Economic conditions seem just about strong enough to avoid a recession, but not strong enough to generate any meaningful growth. We expect much of the same next year, with GDP growth slowing from just above 2% this year to around 1.5%.

GDP: Lagging indicator of itself

Excluding the monthly employment report, gross domestic product is the Big Kahuna of economic indicators. For better or worse — and to the chagrin of its creator Simon Kuznets — GDP has become  the scorecard of a country’s economic performance.

Yet for financial markets seeking to anticipate the future, GDP always comes a little too late. Case in point: we only get the first estimate of second quarter GDP next week, almost a full month into the third quarter.

The number still has a big psychological impact. It sets the tone for forecast revisions, and the report’s composition, particularly the mix of consumer spending and business investment, offers clues about upcoming trends. GDP is projected to have risen just 1.8 percent in the second quarter, even more paltry than the first quarter’s 1.9 percent clip. The range of forecasts is pretty wide: from 0.9 percent at the low end all the way to 2.9 percent at the top.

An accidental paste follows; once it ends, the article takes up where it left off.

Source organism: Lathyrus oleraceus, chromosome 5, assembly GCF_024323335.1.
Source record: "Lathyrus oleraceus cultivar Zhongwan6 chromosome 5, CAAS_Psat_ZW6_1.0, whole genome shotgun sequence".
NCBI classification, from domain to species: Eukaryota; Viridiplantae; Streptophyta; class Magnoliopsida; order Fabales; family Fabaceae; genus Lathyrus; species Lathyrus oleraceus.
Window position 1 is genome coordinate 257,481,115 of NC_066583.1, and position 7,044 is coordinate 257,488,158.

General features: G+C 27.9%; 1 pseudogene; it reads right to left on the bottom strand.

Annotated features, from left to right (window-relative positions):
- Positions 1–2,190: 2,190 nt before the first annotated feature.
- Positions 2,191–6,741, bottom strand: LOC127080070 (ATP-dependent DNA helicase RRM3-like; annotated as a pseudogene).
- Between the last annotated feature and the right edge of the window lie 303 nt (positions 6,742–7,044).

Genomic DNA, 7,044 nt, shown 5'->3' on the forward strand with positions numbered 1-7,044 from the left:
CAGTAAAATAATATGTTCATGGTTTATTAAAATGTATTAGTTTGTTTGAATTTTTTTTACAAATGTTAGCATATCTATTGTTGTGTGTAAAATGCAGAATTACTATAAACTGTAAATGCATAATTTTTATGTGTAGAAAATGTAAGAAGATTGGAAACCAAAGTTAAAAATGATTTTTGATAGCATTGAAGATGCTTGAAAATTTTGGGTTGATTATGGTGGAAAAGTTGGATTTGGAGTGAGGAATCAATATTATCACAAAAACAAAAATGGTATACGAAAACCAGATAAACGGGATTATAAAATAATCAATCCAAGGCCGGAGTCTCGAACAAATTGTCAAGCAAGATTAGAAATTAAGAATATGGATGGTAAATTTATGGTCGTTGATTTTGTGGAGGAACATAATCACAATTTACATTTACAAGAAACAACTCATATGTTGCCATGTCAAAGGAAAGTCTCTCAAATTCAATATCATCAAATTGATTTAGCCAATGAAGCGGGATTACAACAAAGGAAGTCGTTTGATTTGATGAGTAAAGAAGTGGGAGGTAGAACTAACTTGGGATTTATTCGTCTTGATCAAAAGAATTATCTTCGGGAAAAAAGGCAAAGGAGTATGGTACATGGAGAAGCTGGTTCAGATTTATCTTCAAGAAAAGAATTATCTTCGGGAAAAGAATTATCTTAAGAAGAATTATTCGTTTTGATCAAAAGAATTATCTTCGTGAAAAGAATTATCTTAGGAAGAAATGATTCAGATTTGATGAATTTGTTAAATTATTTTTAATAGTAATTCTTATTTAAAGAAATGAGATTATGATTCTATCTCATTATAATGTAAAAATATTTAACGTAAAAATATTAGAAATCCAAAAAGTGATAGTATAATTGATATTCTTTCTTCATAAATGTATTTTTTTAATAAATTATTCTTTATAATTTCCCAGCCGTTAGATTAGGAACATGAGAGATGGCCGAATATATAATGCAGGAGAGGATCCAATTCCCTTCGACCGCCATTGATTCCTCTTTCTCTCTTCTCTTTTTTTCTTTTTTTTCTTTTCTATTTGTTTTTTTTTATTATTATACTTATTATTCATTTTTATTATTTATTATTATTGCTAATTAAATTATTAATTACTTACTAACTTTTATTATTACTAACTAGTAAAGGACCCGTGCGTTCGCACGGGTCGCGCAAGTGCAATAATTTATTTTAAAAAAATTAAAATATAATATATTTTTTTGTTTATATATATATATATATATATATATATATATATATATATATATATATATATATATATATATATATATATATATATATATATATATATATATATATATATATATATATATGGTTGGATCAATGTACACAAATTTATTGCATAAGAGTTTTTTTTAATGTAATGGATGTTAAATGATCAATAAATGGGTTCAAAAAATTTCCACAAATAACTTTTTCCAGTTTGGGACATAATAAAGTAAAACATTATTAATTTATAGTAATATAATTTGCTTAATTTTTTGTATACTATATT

Of beige shoots and broken branches

Ben Bernanke has taken some flack for his argument that “green shoots” of economic activity might lurk around the corner. In one such swipe, Justin Fox of Time Magazine argued that the metaphor is flawed because what we’re really talking about is a moderation of contraction, not growth.

Today’s Beige Book, a collection of anecdotal economic evidence compiled by the Fed, showed only a few very faint positive signs. On housing, the report said the “number of potential buyers” was rising — not exactly a sure sign of a bottom.

But at least the New York Fed’s regional factory data suggested that the Fed chief’s green shoots might just see the light of day. Again, it was mostly a story about lesser deterioration, but an improvement nonetheless. Apart from a much better than expected reading on the overall index (which is still, it must be noted, at -14.65), there was a huge rise in the new orders index (Also still negative, but now at -3.88, from -44.76).

Germany, Japan hit by global consumer thrift

The world’s second largest economy, Japan, and Europe’s largest, Germany, all of a sudden have a lot in common. 

 

Their most striking resemblance in recent weeks is the breathtaking speed of economic decline, with output ransacked by a collapse in world demand for high-quality manufactured goods and an overvalued currency.

 

The fundamental problem is simple and doesn’t take an economist’s model to explain. At this stage of the financial crisis, who wants to replace a fully-functional Audi they bought a few years ago? What’s wrong with the 2007-vintage Sony PlayStation connected to the two-year-old Bravia or Grundig flat-screen TV? And who in their right mind would want to import the stuff in bulk when the euro and the yen are so expensive?